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David Fitzsimmons, The Arizona Star

Wellpoint’s Corporate Politicking

You Probably Own Stock


Do you have health insurance here in California?

If so, there’s a good chance you’re insured by one of WellPoint’s subsidiaries – Anthem Blue Cross ring any bells? It is the largest single private health insurer in the state of California.

Own a mutual fund? Got a pension?

If so, there’s a pretty good chance that you are an owner of WellPoint stock.

Jack Ucciferri
Click to enlarge photo

Jack Ucciferri

And if you are insured by and/or invested in WellPoint, that means that you are a major benefactor of some of our country’s most influential politicians, folks like President Obama and House Speaker Boehner.

Congratulations, I bet you didn’t consider yourself a Washington DC power player.

In the 2012 election cycle so far, WellPoint has reported giving upwards of $2 million to political candidates, political action committees (PACs), and organizations. Unfortunately, we may never know precisely how much more, because the above figures come from information that we have access to because federal law mandates its disclosure. Incidentally, the disclosed donations went to Republicans over Democrats at a ratio of more than 2-1. And WellPoint subsidiaries spent more than $21.5 million on lobbying during 2011. They will likely spend even more this year.

After the Citizens United ruling, there is a lot of money corrupting our political system that we can’t trace or quantify because large donors such as WellPoint are not forced to disclose it. We know little, for example, about WellPoint’s use of the popular trick of funneling money into the political system via third party organizations such as the U.S. Chamber of Commerce or the American Legislative Exchange Council (ALEC). We do know that one of WellPoint’s directors gave $10,000 to ALEC earlier this year, but we don’t know how much more the company itself has given.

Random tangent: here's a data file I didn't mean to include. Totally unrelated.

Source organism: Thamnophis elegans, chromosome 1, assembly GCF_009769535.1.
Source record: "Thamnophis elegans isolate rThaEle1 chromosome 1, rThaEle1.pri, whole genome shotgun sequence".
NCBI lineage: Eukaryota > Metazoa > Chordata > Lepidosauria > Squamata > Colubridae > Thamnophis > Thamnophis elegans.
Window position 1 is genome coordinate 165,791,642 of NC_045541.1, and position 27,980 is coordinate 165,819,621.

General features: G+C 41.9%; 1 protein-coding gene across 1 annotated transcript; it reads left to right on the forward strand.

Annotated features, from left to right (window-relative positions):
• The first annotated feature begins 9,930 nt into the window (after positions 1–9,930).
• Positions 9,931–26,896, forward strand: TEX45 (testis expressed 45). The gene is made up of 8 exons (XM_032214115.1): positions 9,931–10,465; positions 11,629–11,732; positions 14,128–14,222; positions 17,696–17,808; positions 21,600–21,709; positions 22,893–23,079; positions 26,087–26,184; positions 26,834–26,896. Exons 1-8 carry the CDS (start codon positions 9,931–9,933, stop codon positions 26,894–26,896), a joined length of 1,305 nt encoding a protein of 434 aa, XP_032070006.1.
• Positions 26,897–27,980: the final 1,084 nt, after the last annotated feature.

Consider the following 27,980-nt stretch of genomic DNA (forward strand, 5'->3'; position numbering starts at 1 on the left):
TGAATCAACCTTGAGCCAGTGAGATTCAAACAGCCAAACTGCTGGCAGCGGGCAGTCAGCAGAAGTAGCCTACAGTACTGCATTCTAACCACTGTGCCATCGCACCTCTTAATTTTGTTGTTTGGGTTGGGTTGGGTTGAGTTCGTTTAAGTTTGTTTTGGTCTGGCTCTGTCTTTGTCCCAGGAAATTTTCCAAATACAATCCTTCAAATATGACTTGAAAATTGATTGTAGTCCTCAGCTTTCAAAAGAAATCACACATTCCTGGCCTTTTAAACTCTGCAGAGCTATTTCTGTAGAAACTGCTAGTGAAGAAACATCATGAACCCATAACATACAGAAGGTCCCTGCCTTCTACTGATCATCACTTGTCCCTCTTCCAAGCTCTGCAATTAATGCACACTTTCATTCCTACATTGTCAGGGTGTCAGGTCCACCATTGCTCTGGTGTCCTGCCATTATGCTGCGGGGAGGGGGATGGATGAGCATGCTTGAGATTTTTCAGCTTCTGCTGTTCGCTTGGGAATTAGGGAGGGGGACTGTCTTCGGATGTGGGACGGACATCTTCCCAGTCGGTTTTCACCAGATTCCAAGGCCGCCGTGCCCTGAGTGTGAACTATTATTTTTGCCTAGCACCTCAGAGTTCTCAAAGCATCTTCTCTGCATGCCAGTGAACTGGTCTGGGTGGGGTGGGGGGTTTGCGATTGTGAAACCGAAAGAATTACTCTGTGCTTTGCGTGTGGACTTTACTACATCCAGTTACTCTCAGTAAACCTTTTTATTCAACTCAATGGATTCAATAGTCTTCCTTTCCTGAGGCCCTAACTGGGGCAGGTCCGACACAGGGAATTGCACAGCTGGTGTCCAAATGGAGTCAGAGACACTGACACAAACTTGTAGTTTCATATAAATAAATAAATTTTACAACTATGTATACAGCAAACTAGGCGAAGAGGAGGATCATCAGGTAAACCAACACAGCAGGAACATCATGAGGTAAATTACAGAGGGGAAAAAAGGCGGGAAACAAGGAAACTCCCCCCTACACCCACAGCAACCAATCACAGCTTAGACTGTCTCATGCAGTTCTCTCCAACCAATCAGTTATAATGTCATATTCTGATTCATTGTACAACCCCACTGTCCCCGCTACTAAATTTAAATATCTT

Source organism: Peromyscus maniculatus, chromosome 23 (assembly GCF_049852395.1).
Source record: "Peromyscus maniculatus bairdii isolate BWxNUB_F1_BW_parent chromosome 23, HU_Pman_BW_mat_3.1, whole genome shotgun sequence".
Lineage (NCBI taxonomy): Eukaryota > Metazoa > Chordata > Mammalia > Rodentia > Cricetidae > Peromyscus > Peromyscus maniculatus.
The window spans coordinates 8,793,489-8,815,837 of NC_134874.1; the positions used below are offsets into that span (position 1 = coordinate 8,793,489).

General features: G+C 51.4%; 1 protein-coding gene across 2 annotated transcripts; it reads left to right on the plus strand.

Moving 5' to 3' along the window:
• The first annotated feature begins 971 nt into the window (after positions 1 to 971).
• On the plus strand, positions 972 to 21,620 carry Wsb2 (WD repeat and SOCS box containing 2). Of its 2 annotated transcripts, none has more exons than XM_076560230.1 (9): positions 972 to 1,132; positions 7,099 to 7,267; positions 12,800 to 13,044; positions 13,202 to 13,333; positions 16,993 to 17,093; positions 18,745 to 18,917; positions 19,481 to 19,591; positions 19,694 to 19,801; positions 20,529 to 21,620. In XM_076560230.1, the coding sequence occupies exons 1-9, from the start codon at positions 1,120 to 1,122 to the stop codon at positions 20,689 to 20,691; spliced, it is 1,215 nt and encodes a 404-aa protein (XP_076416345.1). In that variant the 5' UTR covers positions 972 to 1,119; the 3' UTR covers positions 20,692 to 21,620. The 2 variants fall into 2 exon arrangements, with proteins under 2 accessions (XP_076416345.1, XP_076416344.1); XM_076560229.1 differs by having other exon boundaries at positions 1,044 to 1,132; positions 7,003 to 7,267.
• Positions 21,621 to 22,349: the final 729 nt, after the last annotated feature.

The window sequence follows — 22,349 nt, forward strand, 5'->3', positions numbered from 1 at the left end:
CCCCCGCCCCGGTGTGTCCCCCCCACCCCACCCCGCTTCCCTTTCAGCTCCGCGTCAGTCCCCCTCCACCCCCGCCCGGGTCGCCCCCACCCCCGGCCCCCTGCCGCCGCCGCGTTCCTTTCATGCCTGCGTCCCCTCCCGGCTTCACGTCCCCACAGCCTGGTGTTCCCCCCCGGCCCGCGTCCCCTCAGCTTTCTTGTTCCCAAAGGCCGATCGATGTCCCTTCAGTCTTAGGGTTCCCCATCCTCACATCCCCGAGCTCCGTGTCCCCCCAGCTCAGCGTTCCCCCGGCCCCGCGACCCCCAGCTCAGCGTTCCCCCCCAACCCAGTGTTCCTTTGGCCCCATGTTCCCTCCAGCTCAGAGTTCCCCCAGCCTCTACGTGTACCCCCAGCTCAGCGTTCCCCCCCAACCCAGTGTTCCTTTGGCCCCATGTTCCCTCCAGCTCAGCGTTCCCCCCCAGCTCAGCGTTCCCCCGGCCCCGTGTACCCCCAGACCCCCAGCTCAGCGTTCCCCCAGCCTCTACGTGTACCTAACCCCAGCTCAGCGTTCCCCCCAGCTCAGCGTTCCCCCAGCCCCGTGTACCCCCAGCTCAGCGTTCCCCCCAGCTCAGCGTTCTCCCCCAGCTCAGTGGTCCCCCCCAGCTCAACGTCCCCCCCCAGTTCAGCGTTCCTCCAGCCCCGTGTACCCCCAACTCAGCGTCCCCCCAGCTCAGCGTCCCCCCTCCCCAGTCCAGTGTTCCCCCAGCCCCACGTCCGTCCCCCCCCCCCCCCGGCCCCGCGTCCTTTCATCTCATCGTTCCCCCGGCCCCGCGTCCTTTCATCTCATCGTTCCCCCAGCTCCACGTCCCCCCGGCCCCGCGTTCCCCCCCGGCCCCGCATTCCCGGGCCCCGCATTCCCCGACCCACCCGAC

The majority of Americans believe that secret corporate money in politics is a bad thing for democracy, but what about the real life (and death) impacts on the millions of people who passively own part of the company or purchase its services?

While WellPoint is hurtling money into our political system, it is hurting its own customers by raising insurance premiums, canceling the policies of customers who become ill, and enlisting employees to fight proposals for health reform. These sorts of strategies to boost the bottom line endanger the company’s brand, but WellPoint keeps doing this kind of stuff because – so far – they have enough political and market power to maintain market share nonetheless.

Last year my firm filed a shareholder resolution requesting that WellPoint’s management fully disclose all corporate politicking, and the process by which those decisions were made within the corporation. The resolution received substantial support, but not enough to force them to change their ways – yet. Unless WellPoint cleans up its act, we plan to re-file the resolution this year.

If you are sick of your health insurer spending your money to lobby for causes that hurt your well-being, consider signing our petition and/or writing a letter to your legislators telling them that we need to close the campaign finance loopholes that allow for untraceable corporate money to flow into our political system.

How’s this?

Jack Ucciferri is Research and Advocacy Director and Associate Portfolio manager of Harrington Investments, Inc., a socially responsible investment advisory firm in downtown Santa Barbara. He serves as the Board Treasurer of the Fund for Santa Barbara and loves lawn bowling.

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